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Front. Aging Neurosci., 14 November 2018 | https://doi.org/10.3389/fnagi.2018.00338

Blood-Based Kinase Assessments in Alzheimer’s Disease

Jacques Hugon1,2*, François Mouton-Liger1,2, Emmanuel Cognat1,2, Julien Dumurgier1,2 and Claire Paquet1,2
  • 1Center of Cognitive Neurology, Lariboisiere Fernand-Widal Hospital, APHP, University Paris Diderot, Paris, France
  • 2INSERM U 942, Paris, France

Alzheimer’s disease (AD) is marked by memory disturbances followed by aphasia, apraxia and agnosia. Brain lesions include the accumulation of the amyloid peptide in extracellular plaques, neurofibrillary tangles with abnormally phosphorylated tau protein and synaptic and neuronal loss. New findings have suggested that brain lesions could occur one or two decades before the first clinical signs. This asymptomatic preclinical phase could be an opportunity to put in place a secondary prevention but the detection of these brain lesions can only be achieved so far by cerebrospinal fluid (CSF) evaluation or molecular amyloid and tau PET imaging. There is an urgent need to find out simple and easily accessible new biomarkers to set up an efficient screening in adult and aging population. Neuropathological and biochemical studies have revealed that abnormal accumulations of potentially toxic kinases are present in the brains of AD patients. Kinase activation leads to abnormal tau phosphorylation, amyloid production, apoptosis and neuroinflammation. Increased levels of these kinases are present in the CSF of mild cognitive impairment (MCI) and AD patients. Over the last years the search for abnormal kinase levels was performed in the blood of patients. Glycogen synthase kinase 3 (GSK 3), protein kinase R (PKR), mamalian target of rapamycin (mTOR), dual specificity tyrosine-phosphorylation-regulated kinase 1A (DIRK1A), c-Jun N-terminal kinase (JNK), protein 70 kD ribosomal protein S6 kinase (P70S6K), ERK2 and other kinase concentrations were evaluated and abnormal levels were found in many studies. For example, GSK3 levels are increased in MCI and AD patients. PKR levels are also augmented in peripheral blood mononuclear cells (PBMC) of AD patients. In the future, the assessment of several blood kinase levels in large cohorts of patients will be needed to confirm the usefulness of this test at an early phase of the disease.

Introduction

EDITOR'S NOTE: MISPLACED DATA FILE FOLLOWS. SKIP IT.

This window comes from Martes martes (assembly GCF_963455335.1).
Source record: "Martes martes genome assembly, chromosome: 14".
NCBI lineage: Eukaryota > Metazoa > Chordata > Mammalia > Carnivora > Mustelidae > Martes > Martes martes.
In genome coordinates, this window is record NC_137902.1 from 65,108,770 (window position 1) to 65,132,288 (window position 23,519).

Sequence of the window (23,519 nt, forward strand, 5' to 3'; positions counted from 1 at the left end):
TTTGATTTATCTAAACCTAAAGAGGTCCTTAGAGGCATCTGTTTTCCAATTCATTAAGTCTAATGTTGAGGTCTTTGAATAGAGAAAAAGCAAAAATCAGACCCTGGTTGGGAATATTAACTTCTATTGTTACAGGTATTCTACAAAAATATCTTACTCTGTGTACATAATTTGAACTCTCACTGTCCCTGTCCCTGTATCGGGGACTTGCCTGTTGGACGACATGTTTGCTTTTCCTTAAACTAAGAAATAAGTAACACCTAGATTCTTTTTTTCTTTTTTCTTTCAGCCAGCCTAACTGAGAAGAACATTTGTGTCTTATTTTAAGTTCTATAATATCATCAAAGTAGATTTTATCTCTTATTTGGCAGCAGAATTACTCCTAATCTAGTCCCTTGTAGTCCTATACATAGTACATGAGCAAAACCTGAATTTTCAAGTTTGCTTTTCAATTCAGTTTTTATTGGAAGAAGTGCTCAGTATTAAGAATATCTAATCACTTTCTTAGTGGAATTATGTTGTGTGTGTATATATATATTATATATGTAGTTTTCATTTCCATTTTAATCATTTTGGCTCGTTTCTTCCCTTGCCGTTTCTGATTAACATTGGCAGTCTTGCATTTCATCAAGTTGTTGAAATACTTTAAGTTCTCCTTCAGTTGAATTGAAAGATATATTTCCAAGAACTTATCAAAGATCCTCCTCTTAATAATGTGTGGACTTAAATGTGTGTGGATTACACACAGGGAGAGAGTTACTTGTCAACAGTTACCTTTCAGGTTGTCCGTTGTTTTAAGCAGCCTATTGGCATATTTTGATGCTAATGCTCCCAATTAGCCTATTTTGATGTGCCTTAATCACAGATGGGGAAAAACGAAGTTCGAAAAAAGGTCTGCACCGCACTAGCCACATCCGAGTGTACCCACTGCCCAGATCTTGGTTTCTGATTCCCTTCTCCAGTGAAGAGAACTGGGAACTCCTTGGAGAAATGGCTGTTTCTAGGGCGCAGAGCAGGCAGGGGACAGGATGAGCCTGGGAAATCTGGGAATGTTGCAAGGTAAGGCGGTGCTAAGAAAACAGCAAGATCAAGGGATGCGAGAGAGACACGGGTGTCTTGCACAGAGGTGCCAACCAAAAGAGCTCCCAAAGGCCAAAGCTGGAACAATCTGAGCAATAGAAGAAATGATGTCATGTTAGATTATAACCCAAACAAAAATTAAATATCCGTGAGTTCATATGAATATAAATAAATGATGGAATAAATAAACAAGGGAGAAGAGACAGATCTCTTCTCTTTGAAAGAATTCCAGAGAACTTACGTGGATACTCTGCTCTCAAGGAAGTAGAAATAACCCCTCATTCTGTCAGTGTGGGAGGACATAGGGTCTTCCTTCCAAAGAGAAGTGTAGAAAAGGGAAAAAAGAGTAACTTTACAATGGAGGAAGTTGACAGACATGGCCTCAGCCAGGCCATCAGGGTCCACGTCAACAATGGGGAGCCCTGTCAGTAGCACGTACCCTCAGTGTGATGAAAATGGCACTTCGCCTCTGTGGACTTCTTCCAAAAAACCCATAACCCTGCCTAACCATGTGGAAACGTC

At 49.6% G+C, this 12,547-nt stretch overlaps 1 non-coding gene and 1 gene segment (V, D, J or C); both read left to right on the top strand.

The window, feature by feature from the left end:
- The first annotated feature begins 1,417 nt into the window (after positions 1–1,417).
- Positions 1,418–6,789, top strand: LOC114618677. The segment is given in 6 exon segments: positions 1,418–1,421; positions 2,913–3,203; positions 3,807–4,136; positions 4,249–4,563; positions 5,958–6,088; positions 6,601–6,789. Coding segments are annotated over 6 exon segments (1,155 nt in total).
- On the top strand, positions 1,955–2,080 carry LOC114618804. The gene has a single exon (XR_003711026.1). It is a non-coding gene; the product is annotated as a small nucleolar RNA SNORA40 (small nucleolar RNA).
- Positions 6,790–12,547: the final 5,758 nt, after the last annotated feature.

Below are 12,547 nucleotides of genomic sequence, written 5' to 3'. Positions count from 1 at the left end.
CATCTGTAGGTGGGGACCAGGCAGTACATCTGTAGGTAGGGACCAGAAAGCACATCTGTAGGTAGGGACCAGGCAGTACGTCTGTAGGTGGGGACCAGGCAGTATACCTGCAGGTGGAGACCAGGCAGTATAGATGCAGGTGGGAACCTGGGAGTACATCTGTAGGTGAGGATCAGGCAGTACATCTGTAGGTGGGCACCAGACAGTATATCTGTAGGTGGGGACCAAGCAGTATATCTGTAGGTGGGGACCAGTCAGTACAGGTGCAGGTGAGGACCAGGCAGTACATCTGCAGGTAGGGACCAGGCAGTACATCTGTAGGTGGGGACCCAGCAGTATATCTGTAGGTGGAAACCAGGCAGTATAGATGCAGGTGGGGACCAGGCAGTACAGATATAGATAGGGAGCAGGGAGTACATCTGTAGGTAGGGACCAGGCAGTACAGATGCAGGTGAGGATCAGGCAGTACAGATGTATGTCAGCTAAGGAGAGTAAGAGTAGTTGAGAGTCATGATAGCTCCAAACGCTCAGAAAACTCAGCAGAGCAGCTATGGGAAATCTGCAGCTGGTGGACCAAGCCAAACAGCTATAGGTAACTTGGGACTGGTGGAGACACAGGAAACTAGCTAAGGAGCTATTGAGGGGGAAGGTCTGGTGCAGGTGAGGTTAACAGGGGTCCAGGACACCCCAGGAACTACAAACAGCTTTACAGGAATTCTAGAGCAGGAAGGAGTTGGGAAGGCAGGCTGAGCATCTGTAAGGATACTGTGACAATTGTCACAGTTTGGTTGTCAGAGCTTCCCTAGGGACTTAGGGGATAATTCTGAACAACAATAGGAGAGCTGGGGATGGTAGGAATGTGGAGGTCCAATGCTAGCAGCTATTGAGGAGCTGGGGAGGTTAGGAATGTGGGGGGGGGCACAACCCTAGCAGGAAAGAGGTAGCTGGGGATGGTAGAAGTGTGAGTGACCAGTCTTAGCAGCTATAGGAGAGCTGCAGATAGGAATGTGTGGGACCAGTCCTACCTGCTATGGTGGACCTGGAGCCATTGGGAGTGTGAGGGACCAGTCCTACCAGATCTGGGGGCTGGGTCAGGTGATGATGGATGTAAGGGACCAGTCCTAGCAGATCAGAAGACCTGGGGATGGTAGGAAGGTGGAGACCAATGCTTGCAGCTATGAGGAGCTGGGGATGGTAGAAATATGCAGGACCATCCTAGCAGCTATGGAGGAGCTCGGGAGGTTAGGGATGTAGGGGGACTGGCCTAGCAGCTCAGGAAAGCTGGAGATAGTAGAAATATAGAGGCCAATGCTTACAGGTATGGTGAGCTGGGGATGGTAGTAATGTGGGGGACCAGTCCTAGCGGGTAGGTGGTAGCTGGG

Neuropathological lesions in Alzheimer’s disease (AD) include amyloid plaques made of Aβ peptides, neurofibrillary tangles composed of hyperphosphorylated tau proteins, amyloid angiopathy and synaptic and neuronal loss (Duyckaerts et al., 2009). Recent findings concerning the pathological evolution of AD have converged and proposed that abnormal biochemical modifications of the brain, including Aβ accumulation, could occur one or two decades before the first clinical sign, reflecting the presence of a long clinically silent period of the disease (Jack et al., 2018). The amyloid cascade hypothesis proposes that Aβ oligomers could be toxic for neurons and could induce progressive neuroinflammation and neurodegeneration (Selkoe and Hardy, 2016). In this model, the activation of kinases by Aβ in neurons and other brain cell types could induce tau phosphorylation and the triggering of detrimental cellular pathways leading to neuronal demise and microglial activation (Iqbal et al., 2009). The current diagnosis of AD is now clearly facilitated by molecular imaging biomarkers or cerebrospinal fluid (CSF) biomarkers (Lista et al., 2015). Previous works have revealed that many kinase levels are modified in the brain and CSF of AD patients including glycogen synthase kinase 3 (GSK3; Pei et al., 1997), cyclin dependent kinase 5 (CDK 5; Baumann et al., 1993), c-Jun N-terminal kinase (JNK; Gourmaud et al., 2015), mamalian target of rapamycin (mTOR; Lafay-Chebassier et al., 2005), proapoptotic kinase R (PKR) (Chang et al., 2002b), protein kinase C (PKC; Masliah et al., 1990). Many of these kinases can phosphorylate tau but they are also pro-apoptotic and can lead to neurodegeneration (Fielder et al., 2017). The rational for assessing kinase levels or activities in blood is linked to the recent findings revealing that plasma Aβ levels could be associated with CSF Aβ concentrations in AD patients (Janelidze et al., 2016; Hanon et al., 2018). The links between kinase levels in the brain and in the blood or in blood cells are not fully understood but since kinase concentrations are enhanced or decreased in AD brains and CSF, it was proposed by several teams that evaluating blood kinase levels in AD patients and controls could be worth trying as a new search for easily accessible biomarkers. During the last years several studies have been performed in AD patients, mild cognitive impairment (MCI) and controls, comparing blood concentrations or activities of specific kinases involved in brain lesions. The major goal of these studies was to determine if the results of blood kinase levels could be utilized in the future as possible biomarkers in AD. It seems clear that evaluating on a large scale, individuals with or without cognitive symptoms using molecular imaging or CSF biomarkers is not realistic due to the cost or the invasive nature of the approaches. The screening of persons with putative AD brain lesions using a blood test seems an attainable goal. The justification of this preventive attitude will be fully justified when an appropriate and efficient disease modifying treatment for AD will be found. Large-scaled proteomics of the human kinome have been already developed but so far never extensively applied to possible AD patients (Oppermann et al., 2009). The use of kinase as biomarkers has already largely been assessed in oncology and has served as a validation for target engagements in drug discovery (Yu et al., 2007). The purpose of this brief review is to describe the major current results performed in AD or MCI due to AD patients using blood-based kinase evaluations. All studies published so far have not included the results of sensitivity, specificity and individual predictive values. In addition many studies have used semi-quantitative methods to assess kinase levels. The findings cannot be referred as real biomarkers but could only reflect abnormal blood kinase metabolisms occurring in AD patients.